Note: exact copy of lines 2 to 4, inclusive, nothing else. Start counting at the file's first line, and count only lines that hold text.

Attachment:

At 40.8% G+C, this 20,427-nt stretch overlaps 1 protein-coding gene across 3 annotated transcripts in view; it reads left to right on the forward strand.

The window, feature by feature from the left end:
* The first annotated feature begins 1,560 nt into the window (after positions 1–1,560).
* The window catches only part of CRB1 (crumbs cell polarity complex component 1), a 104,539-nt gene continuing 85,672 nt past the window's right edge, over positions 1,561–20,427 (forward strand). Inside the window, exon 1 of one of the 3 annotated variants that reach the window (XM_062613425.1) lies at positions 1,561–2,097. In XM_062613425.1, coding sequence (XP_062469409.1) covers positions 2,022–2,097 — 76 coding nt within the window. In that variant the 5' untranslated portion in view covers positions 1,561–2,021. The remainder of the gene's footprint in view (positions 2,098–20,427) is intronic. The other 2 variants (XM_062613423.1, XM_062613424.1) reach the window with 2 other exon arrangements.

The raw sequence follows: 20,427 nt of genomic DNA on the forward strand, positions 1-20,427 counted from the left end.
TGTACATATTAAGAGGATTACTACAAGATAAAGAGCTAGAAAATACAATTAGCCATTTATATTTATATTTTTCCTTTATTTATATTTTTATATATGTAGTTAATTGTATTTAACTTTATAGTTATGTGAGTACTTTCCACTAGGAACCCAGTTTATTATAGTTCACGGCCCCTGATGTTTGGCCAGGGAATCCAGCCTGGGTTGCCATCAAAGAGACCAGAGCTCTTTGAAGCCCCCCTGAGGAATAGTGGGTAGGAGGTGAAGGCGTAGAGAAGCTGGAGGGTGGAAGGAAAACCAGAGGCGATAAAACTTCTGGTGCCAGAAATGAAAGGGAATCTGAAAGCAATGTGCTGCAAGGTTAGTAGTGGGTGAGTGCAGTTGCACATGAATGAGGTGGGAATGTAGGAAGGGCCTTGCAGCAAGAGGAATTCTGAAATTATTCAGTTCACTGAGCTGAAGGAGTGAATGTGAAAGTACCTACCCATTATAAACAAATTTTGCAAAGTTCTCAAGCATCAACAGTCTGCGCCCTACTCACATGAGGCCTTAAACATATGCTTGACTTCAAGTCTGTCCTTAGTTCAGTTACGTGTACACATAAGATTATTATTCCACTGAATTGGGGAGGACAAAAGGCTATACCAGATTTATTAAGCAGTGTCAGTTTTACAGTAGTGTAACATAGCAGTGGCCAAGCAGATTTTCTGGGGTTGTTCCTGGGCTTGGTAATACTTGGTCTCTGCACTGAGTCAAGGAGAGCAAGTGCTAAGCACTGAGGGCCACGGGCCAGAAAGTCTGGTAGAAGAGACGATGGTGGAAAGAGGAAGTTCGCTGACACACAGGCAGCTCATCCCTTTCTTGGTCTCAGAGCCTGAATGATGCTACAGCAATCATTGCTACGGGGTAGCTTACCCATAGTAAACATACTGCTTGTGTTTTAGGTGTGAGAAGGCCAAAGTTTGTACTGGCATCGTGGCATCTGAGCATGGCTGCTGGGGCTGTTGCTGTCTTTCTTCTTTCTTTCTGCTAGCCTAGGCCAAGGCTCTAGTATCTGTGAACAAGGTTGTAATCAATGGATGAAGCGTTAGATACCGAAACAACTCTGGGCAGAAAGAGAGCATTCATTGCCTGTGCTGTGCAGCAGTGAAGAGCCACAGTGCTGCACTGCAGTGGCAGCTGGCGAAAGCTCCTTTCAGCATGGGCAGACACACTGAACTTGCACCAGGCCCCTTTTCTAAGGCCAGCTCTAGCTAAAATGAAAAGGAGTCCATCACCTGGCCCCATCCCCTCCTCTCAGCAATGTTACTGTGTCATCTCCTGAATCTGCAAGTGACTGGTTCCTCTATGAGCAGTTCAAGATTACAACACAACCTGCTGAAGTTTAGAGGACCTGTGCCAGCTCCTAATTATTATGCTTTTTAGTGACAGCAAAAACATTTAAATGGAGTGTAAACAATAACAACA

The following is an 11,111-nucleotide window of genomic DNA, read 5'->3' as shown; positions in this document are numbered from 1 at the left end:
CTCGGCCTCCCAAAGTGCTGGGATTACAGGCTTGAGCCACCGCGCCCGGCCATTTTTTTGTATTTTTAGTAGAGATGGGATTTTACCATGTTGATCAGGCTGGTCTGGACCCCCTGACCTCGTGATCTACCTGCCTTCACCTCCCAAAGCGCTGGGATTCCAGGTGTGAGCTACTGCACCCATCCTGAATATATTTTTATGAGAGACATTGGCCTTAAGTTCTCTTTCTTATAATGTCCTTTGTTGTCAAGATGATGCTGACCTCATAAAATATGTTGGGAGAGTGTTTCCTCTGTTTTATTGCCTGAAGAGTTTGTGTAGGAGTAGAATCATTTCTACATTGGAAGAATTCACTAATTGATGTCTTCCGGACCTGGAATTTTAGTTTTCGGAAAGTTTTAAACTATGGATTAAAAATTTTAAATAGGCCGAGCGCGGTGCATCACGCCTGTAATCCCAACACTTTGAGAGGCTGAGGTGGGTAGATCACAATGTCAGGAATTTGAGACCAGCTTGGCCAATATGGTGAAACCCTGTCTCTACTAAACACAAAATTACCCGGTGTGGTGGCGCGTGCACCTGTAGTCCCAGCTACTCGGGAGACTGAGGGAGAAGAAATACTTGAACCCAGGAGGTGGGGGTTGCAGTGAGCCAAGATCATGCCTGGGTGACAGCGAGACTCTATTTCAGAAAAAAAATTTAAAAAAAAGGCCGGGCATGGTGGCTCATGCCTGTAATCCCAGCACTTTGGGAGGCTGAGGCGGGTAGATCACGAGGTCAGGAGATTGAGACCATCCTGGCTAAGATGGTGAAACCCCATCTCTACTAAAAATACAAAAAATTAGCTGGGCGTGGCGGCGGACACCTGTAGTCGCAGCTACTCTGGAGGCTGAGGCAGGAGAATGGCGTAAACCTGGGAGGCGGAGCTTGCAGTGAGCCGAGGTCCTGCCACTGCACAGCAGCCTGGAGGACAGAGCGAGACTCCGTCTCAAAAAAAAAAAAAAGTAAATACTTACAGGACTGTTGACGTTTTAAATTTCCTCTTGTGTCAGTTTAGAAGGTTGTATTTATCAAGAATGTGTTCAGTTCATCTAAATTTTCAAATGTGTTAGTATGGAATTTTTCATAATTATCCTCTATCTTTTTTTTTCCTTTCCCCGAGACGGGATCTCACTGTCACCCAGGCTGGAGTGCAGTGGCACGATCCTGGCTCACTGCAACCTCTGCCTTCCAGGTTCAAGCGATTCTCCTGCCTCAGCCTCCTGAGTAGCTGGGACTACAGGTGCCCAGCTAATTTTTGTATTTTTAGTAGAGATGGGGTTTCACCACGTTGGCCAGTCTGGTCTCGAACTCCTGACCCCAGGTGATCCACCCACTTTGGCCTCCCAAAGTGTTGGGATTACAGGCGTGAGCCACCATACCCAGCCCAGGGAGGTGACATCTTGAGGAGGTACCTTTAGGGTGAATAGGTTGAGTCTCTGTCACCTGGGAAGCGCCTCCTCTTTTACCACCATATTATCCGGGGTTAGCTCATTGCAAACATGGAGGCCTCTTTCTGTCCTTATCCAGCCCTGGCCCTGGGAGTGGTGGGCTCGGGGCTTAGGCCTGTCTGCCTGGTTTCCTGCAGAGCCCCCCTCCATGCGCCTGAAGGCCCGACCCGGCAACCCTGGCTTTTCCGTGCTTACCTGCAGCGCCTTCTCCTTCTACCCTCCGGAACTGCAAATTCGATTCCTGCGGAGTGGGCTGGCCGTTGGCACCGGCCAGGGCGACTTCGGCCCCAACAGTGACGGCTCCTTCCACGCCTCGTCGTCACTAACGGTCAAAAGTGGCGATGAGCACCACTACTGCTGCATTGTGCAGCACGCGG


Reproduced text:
The window, feature by feature from the left end:
* The first annotated feature begins 1,560 nt into the window (after positions 1–1,560).
* The window catches only part of CRB1 (crumbs cell polarity complex component 1), a 104,539-nt gene continuing 85,672 nt past the window's right edge, over positions 1,561–20,427 (forward strand). Inside the window, exon 1 of one of the 3 annotated variants that reach the window (XM_062613425.1) lies at positions 1,561–2,097. In XM_062613425.1, coding sequence (XP_062469409.1) covers positions 2,022–2,097 — 76 coding nt within the window. In that variant the 5' untranslated portion in view covers positions 1,561–2,021. The remainder of the gene's footprint in view (positions 2,098–20,427) is intronic. The other 2 variants (XM_062613423.1, XM_062613424.1) reach the window with 2 other exon arrangements.